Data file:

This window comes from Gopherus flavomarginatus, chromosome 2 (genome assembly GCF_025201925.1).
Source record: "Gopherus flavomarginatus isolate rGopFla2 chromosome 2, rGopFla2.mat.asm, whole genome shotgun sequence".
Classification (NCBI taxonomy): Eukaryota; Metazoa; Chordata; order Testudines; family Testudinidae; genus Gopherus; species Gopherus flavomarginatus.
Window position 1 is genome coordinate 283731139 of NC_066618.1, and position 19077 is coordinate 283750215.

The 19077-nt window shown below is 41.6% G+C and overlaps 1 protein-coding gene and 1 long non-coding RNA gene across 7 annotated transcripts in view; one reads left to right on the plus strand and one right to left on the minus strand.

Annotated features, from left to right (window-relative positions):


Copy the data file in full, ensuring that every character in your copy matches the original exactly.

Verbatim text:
This window comes from Gopherus flavomarginatus, chromosome 2 (genome assembly GCF_025201925.1).
Source record: "Gopherus flavomarginatus isolate rGopFla2 chromosome 2, rGopFla2.mat.asm, whole genome shotgun sequence".
Classification (NCBI taxonomy): Eukaryota; Metazoa; Chordata; order Testudines; family Testudinidae; genus Gopherus; species Gopherus flavomarginatus.
Window position 1 is genome coordinate 283731139 of NC_066618.1, and position 19077 is coordinate 283750215.

The 19077-nt window shown below is 41.6% G+C and overlaps 1 protein-coding gene and 1 long non-coding RNA gene across 7 annotated transcripts in view; one reads left to right on the plus strand and one right to left on the minus strand.

Annotated features, from left to right (window-relative positions):